It has come to notice that the populations of the great beasts which once dominated the world’s rivers and lakes have slammed in the last 50 years.
Some freshwater megafauna has already been declared extinct, such as the Yangtze dolphin, and many more are now on the brink, from the Mekong giant catfish and stingray to India’s gharial crocodiles to the European sturgeon. Just three Chinese giant softshell turtles are known to survive, and all are male. Across Europe, North Africa and Asia, populations have plunged by 97% since 1970.
It is being said that the killing of animals for meat, skins, and eggs is the cause of the decline, along with humanity’s ever-growing thirst for freshwater for crops, as well as widespread pollution.
Well, the scientists have assessed 126 species, covering 72 countries, and found that the numbers had plunged by an average of 88%.
It will not be strange enough to say that most of the creatures are the keystone species in their ecosystems, such as the beavers. Adding to this, the researchers said that the loss of these species will have knock-on effects on all fauna and flora.
Zeb Hogan from the University of Nevada, US, who participated in the research team said that many of the species are at risk of extinction, and almost all of them need our help. It’s a race now to see what can be understood and protected before it’s too late.
The Mekong river in southeast Asia is home to more giant fish species than any other river on Earth. Hogan said that the populations have dropped to almost zero as the rapidly increasing human population has escalated the pressure on them.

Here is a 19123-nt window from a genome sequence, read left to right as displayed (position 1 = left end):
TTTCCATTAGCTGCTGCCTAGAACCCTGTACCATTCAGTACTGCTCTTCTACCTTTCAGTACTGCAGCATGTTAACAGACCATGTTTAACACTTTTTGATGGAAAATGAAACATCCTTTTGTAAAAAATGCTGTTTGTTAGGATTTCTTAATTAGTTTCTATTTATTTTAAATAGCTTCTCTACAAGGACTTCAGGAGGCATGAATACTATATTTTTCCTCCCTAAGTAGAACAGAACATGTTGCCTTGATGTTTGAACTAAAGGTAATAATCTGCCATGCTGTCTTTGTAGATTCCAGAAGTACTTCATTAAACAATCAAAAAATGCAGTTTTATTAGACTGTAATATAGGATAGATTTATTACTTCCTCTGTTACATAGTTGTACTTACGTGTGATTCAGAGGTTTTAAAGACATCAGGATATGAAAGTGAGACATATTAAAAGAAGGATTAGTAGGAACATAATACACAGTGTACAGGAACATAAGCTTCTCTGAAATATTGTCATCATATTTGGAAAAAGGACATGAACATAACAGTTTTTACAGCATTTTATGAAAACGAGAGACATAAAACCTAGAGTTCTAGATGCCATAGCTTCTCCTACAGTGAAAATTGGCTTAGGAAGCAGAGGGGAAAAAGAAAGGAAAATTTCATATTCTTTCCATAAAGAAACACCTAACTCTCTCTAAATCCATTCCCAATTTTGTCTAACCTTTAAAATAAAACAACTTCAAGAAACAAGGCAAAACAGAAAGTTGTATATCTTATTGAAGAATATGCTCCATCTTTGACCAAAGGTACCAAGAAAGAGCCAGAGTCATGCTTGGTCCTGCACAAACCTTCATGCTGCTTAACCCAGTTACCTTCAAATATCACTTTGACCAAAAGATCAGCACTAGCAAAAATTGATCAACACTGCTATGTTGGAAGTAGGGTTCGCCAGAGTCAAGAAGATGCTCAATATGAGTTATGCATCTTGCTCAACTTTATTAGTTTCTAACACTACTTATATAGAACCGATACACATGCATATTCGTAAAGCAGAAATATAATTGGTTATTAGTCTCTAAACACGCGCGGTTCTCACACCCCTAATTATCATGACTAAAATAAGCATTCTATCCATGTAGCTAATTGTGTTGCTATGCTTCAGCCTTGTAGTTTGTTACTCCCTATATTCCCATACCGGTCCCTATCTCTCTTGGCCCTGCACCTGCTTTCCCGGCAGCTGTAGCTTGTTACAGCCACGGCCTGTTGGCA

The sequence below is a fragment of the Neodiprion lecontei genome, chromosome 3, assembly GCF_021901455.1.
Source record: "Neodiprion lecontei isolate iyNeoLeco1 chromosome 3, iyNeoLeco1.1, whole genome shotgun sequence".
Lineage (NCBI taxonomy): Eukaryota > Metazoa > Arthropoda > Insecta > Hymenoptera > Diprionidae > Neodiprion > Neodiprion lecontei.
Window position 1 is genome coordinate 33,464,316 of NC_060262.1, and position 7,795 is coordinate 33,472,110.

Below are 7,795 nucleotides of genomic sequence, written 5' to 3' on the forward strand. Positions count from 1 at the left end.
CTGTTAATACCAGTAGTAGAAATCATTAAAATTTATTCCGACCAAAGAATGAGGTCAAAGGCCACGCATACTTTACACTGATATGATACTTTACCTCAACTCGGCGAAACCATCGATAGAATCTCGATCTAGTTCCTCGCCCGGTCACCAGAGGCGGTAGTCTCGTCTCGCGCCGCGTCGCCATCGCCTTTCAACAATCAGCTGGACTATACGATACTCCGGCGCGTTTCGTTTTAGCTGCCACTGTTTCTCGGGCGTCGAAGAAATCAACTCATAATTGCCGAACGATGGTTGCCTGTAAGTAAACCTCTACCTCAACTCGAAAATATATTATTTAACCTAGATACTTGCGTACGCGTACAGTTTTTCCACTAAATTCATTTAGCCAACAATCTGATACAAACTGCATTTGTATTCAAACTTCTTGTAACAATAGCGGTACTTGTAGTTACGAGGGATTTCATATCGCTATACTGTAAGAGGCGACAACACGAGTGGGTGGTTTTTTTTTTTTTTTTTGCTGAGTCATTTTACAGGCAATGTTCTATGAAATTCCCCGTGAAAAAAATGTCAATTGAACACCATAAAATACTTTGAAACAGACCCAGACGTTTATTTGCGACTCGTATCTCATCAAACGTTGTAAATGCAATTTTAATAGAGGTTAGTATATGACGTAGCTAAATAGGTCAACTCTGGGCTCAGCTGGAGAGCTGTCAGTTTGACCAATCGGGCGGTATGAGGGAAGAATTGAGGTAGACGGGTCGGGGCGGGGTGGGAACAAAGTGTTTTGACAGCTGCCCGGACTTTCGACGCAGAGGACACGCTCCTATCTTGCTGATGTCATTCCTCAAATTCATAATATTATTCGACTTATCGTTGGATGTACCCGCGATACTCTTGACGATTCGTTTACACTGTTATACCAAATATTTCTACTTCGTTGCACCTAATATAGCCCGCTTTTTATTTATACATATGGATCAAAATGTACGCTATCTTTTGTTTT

The Mekong is also home to the world’s largest catfish, which can weigh almost 300kg (661lb), and the biggest carp and freshwater stingray species. Sadly, all these species are now classified as critically endangered, one step from extinction.
The researchers also mentioned that the anticipated escalation of dangers facing mega‐fish in basins such as the Amazon, Congo, and Mekong due to the boom in hydropower dam construction is worrisome. Large animals usually need large ranges and dams block migration routes and access to feeding grounds. Hence, two-thirds of the world’s great rivers no longer run freely.
Freshwater animals are declining much faster than land animals and the loss of river and lake megafauna also endanger smaller creatures and plants. Disruption of delicate food chains causes damage, as does the loss of pools maintained by beavers and crocodile.
While the new study cites some successes as the result of persistent conservation efforts. This includes population increase in two species of sturgeon in the US, the American beaver and the Asian Irrawaddy river dolphin, wherein the latter is still classified as vulnerable.
Image Credits – Aqua Info
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